Viral outbreak’s effect on Macau dominates Las Vegas Sands quarterly earnings discussion

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Howard Stutz has over 30 years of experience reporting on the gaming industry.

China’s coronavirus outbreak and its impact on Macau dominated the question and answer session during Las Vegas Sands’ quarterly conference call with the investment community Wednesday.

With travel restrictions keeping visitors away from Macau during the normally lucrative Chinese New Year holiday, Las Vegas Sands officials were hard-pressed to provide detailed answers concerning the world’s largest gaming market, where the company collected 63% of its overall revenues during the fourth quarter.

One Hong Kong-based gaming analyst said the market could experience has much as a 21% decline in January gaming revenues.

Las Vegas Sands President Rob Goldstein said visitation to the company’s eight Macau properties is down roughly 80% since the New Year’s holiday began.

Goldstein says all employees in the company’s properties, including dealers and casino floor personnel, are wearing protective face masks. The company is also screening all customers for signs of the virus as they enter the building.

“We’re in constant contact with the government. We speak daily,” Goldstein said.

In prepared remarks, Las Vegas Sands Chairman and CEO Sheldon Adelson called the situation in Macau “unique and serious.” The company is the largest American-based casino operator in the special administrative region.

“Our top priority is the health and safety of our employees and guests, and we are doing everything we can to support the government, both in Macau and China,” Adelson said. “Our Sands China team is in close consultation with the relevant healthcare and public safety authorities in Macau, and we have implemented significant procedures and safeguards. We will continue to implement measures in line with government direction and hope for a swift containment of the virus.”

During the quarter that ended Dec. 31, Las Vegas Sands collected $2.21 billion in revenue from its Macau properties, a decline of less than 1% compared to the 2018 fourth quarter. Analysts blamed the drop on the December visit by China’s President Xi Jinping to celebrate the 20-year anniversary of Macau becoming a Special Administrative Region of China.

Adelson, at the outset of his remarks, talked in glowing terms about Macau’s potential. Las Vegas Sands is spending $2.2 billion to convert the Sands Cotai Central into the Londoner resort while adding non-gaming amenities, entertainment, meeting space and other attractions.

“I believe Macau has the opportunity to become the greatest business and leisure tourism destination in the world,” Adelson said. “We stand ready to make substantial additional investments to contribute to Macao’s future success.”

Goldstein, in response to an analyst’s question, said unlike tourism, the construction projects haven’t been disrupted by the corona virus.

“We don’t anticipate any slowdown with the virus,” Goldstein said. “We’re full speed ahead on all our projects in Macau.”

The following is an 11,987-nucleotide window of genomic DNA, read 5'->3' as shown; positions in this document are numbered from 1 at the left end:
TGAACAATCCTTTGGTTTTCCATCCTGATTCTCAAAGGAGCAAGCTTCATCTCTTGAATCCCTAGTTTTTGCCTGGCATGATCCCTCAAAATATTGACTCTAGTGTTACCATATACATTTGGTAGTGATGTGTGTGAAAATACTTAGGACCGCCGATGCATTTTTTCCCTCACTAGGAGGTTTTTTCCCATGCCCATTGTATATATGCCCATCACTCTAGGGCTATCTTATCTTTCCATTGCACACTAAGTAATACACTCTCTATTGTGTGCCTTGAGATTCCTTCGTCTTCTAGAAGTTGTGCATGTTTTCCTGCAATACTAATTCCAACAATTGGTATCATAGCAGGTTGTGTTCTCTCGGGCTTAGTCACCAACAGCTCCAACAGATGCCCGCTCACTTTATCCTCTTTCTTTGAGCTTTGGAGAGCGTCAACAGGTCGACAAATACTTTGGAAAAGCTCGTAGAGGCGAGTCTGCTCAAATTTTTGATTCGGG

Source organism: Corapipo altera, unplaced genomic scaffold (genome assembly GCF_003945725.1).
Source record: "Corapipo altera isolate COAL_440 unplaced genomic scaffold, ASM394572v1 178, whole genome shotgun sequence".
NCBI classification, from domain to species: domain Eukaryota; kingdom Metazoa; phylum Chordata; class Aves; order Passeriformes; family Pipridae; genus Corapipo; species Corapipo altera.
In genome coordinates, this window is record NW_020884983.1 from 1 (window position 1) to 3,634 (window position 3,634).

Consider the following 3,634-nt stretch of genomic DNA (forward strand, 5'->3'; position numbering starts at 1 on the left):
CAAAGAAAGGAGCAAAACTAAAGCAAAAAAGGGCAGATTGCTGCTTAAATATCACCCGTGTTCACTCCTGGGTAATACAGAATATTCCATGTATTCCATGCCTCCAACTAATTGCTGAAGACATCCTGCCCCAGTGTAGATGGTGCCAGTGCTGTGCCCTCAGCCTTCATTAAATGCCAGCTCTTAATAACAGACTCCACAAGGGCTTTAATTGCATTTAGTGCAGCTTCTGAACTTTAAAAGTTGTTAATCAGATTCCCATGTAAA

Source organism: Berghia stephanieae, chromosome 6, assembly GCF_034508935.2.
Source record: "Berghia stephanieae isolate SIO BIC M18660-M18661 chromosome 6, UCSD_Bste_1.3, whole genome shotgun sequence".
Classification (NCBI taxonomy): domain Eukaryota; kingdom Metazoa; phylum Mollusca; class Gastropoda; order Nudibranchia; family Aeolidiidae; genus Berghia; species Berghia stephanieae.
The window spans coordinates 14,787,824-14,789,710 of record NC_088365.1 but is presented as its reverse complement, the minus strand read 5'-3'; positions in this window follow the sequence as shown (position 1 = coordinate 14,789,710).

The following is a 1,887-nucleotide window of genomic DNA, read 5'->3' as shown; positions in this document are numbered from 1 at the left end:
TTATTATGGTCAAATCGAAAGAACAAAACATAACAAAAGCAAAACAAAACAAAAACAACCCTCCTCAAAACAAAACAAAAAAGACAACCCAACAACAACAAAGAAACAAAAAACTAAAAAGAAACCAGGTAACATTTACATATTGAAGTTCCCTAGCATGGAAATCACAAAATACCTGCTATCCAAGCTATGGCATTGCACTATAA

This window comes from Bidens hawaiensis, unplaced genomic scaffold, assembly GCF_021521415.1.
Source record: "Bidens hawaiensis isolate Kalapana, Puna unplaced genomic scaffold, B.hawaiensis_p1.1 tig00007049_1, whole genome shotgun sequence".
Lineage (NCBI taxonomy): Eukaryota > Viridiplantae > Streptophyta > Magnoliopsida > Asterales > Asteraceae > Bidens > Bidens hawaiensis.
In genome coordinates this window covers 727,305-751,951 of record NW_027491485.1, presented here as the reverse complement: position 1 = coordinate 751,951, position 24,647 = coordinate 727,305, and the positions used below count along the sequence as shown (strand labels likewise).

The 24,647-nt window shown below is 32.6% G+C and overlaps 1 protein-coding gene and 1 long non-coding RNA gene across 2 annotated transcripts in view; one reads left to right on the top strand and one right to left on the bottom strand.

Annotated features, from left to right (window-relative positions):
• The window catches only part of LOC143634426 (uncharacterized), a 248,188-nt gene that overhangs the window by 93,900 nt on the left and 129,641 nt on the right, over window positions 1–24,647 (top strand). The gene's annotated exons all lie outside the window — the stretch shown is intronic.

He was hard pressed to say when Macau would see signs recovery, but he had no doubt the market would stage a comeback.

“When they do resolve this, Macau will be very busy. (Customers) will come back in force,” Goldstein said. “We just don’t know when that will happen. This storm will pass. We don’t know when. But we’ll be first in line as an investor in this market.”

Overall, the company’s fourth quarter results included a 1% increase in revenues to $3.51 billion, led by a 17.5% increase in revenues from Marina Bay Sands in Singapore. The company’s two casinos in Las Vegas grew revenues 12% to $475 million. Cash flow in the quarter was $1.39 billion, up 9.1%, and net income was $783 million, which reversed a net loss of $40 million a year earlier due to the 2018 U.S. tax reform.

The company is also spending $3.3 billion in Singapore to add a 15,000-seat arena and entertainment venue, a new hotel tower and additional convention and meeting space. Adelson pointed out that Marina Bay Sands’ retail space had annualized sales per square foot of $2,000.

“Singapore’s leading tourism infrastructure continues to receive significant investment,” Adelson said. “We are excited to be a part of Singapore’s continued growth as a leading business and leisure tourism destination.”

For all of 2019, Las Vegas Sands had total net revenues of $13.74 billion, a less than 1% increase. Revenues from Macau accounted for $8.8 billion, which was 64% of the company’s overall total. Las Vegas Sands said it total 2019 cash flow was $5.39 billion with a net income of $3.3 billion.

Adelson remarked that he and his wife, Miriam, attended the signing ceremony at the White House this month for Phase One of the trade deal between China and the U.S.

“The United States and China coming together to work collaboratively on the future of global trade is good for the United States, it’s good for China, and it’s good for the rest of the global economy,” Adelson said.

Shares of Las Vegas Sands, traded on the New York Stock Exchange, closed at $64.70 on Wednesday, up 29 cents or 0.45%. The price was up less than 1% in after-hours trading.